An interview in Good Housekeeping to celebrate THE AUSTEN GIRLS

To celebrate the publication of THE AUSTEN GIRLS, my friends at Good Housekeeping magazine have kindly run an interview with me conducted by the imitable Ella Dove … thank you! 

She makes no apology for dressing up to make history more interesting, and here Lucy Worsley talks to Ella Dove about her passion for the past, female ambition, and being stood up by Johnny Depp.

Deep within the sprawling labyrinth of Hampton Court Palace lies a little wooden door.  At first glance, it appears unremarkable, but it is here, at the top of turret, that Lucy Worsley, chief curator at Historic Royal Palaces, can be found.  That is when she’s not penning books or ‘larking around on the television in a stupid costume’ – her words, not mine – presenting her iconic history programme, which she films for the BBC.

She greets me with a wide, open smile.  With yellow leather glove-clad hands, she types a code into an incongruously modern keypad on the ancient stone wall and a hidden door clicks open.  ‘I hope you’re okay with steps,’ says Lucy.  ‘There are 51 here.  We often have to give people 10 minutes to catch their breath when they reach the top.’  She turns and skips up said staircase with the ease of someone who has done so a thousand times before.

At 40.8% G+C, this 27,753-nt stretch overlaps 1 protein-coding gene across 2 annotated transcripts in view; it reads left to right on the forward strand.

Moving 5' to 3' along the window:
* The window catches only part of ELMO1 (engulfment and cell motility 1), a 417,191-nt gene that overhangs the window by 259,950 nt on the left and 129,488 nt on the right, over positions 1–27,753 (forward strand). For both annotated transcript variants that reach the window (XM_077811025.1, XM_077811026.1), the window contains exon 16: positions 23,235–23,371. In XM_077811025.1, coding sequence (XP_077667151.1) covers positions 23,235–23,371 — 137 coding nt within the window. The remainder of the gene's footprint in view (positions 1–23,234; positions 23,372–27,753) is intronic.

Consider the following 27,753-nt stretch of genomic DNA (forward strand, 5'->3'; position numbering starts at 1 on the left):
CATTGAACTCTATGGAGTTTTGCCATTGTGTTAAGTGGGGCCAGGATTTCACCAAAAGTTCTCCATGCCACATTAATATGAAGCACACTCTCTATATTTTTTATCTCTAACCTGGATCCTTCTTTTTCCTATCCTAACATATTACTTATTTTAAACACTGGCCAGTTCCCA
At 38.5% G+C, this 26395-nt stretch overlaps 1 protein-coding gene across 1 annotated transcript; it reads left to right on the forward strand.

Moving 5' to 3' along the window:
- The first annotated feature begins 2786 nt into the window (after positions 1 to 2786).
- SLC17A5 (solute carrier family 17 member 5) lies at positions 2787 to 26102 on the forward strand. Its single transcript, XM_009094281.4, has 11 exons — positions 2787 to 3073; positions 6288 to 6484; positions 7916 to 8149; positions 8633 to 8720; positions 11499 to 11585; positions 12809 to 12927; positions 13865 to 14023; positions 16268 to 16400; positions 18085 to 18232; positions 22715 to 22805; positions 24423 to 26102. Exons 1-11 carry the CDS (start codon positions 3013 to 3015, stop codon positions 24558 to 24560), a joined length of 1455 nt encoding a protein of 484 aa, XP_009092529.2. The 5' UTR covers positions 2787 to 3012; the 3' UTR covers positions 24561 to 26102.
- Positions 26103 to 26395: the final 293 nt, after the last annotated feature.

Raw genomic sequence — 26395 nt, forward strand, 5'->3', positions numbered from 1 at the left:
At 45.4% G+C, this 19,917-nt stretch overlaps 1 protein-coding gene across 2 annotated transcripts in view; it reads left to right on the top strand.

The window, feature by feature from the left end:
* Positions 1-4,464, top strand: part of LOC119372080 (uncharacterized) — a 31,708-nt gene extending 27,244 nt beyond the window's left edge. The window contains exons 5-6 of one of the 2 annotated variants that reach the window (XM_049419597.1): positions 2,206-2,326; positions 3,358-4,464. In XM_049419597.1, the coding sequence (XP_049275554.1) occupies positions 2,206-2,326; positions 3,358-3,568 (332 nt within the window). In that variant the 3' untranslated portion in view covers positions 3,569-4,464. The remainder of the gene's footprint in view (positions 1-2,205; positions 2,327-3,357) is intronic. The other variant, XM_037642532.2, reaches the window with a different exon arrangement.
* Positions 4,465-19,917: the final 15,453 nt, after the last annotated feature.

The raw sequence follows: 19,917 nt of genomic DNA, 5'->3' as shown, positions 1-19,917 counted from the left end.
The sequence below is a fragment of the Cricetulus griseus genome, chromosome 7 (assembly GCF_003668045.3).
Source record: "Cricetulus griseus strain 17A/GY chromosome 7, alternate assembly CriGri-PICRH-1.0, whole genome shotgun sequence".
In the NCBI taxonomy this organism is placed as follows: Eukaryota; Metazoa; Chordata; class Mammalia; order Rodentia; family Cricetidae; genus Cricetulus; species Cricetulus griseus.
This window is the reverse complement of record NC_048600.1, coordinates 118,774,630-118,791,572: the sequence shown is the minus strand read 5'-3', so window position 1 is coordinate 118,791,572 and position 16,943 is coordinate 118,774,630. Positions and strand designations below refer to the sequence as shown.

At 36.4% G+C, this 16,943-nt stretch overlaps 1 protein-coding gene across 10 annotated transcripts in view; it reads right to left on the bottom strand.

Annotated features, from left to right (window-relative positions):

To my slight disappointment, Lucy is not dressed as a Georgian lady or a Victorian housemaid, nor is she sporting the full Anne Boleyn costume complete with warts and an extra finger that she wore on her recent BBC Four show Royal History’s Biggest Fibs With Lucy Worsley.  Instead, she’s a picture of 21st-century chic.  ‘We’ll have tea in the library,’ she says.  She shepherds me into a small cosy room.  Books and files line the walls, and there is a sense of organised chaos.  As she pours the tea, I feel like I’ve stepped into a Jane Austen novel.  And well I might, for we’re here in part to discuss Lucy’s latest book for children, The Austen Girls, which explores the novelist’s life from the perspective of her nieces.

So why Austen in particular?  ‘I’m on a stealth mission to make girls interested in history,’ she says.  ‘Jane Austen lived in a repressed hierarchical society, where the expectation was purely for her to get married.  But instead, she decided to become a writer.  I want to show girls that they, too, can overcome the barriers of life and do something important.  I’m know I’m not to say my books are just for girls, but they kind of are.  Boys have other advantages in life.’

As a child, Lucy always had her head in a book.  ‘My way into what I do now was reading historical novels,’ she says. But initially, her father, a geologist, convinced her to take science A levels.  After a term, her mother noticed she was unhappy.  ‘My father was furious when I switched to history,’ she recalls.  ‘He said if I did a history degree, I’d end up cleaning toilets for a living.  He’s so fed up of being reminded of that because it has become a sort of stick that I beat him with.’